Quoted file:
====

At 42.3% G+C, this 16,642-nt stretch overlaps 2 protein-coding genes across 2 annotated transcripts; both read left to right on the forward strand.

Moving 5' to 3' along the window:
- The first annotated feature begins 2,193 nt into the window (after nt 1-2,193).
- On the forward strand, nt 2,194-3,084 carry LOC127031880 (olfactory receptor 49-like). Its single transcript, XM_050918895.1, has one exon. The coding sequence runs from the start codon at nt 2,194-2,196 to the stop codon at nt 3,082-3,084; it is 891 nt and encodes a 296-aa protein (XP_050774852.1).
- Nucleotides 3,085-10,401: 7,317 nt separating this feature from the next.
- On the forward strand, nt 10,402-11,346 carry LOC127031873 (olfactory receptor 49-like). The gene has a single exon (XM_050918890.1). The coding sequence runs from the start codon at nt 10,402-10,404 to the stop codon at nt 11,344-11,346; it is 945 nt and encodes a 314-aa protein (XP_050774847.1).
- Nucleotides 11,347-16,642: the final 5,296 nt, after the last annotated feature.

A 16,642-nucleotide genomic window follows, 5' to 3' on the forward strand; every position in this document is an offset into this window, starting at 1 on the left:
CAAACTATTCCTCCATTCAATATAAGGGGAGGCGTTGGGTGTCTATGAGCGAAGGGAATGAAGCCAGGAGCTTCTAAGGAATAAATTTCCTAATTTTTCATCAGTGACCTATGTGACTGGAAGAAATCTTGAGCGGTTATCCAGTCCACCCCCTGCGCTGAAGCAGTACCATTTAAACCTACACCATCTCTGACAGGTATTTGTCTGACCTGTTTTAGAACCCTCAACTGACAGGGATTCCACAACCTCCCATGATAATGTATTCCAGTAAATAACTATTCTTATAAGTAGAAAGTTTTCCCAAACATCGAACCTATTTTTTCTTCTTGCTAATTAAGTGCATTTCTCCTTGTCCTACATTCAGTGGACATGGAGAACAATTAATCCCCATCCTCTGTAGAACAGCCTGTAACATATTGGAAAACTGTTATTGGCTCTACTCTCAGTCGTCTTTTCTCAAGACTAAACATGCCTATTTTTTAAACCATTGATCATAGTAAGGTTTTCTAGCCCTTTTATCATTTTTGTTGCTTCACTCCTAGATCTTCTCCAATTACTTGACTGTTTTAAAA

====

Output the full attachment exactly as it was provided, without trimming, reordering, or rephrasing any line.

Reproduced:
At 42.3% G+C, this 16,642-nt stretch overlaps 2 protein-coding genes across 2 annotated transcripts; both read left to right on the forward strand.

Moving 5' to 3' along the window:
- The first annotated feature begins 2,193 nt into the window (after nt 1-2,193).
- On the forward strand, nt 2,194-3,084 carry LOC127031880 (olfactory receptor 49-like). Its single transcript, XM_050918895.1, has one exon. The coding sequence runs from the start codon at nt 2,194-2,196 to the stop codon at nt 3,082-3,084; it is 891 nt and encodes a 296-aa protein (XP_050774852.1).
- Nucleotides 3,085-10,401: 7,317 nt separating this feature from the next.
- On the forward strand, nt 10,402-11,346 carry LOC127031873 (olfactory receptor 49-like). The gene has a single exon (XM_050918890.1). The coding sequence runs from the start codon at nt 10,402-10,404 to the stop codon at nt 11,344-11,346; it is 945 nt and encodes a 314-aa protein (XP_050774847.1).
- Nucleotides 11,347-16,642: the final 5,296 nt, after the last annotated feature.

A 16,642-nucleotide genomic window follows, 5' to 3' on the forward strand; every position in this document is an offset into this window, starting at 1 on the left:
CAAACTATTCCTCCATTCAATATAAGGGGAGGCGTTGGGTGTCTATGAGCGAAGGGAATGAAGCCAGGAGCTTCTAAGGAATAAATTTCCTAATTTTTCATCAGTGACCTATGTGACTGGAAGAAATCTTGAGCGGTTATCCAGTCCACCCCCTGCGCTGAAGCAGTACCATTTAAACCTACACCATCTCTGACAGGTATTTGTCTGACCTGTTTTAGAACCCTCAACTGACAGGGATTCCACAACCTCCCATGATAATGTATTCCAGTAAATAACTATTCTTATAAGTAGAAAGTTTTCCCAAACATCGAACCTATTTTTTCTTCTTGCTAATTAAGTGCATTTCTCCTTGTCCTACATTCAGTGGACATGGAGAACAATTAATCCCCATCCTCTGTAGAACAGCCTGTAACATATTGGAAAACTGTTATTGGCTCTACTCTCAGTCGTCTTTTCTCAAGACTAAACATGCCTATTTTTTAAACCATTGATCATAGTAAGGTTTTCTAGCCCTTTTATCATTTTTGTTGCTTCACTCCTAGATCTTCTCCAATTACTTGACTGTTTTAAAA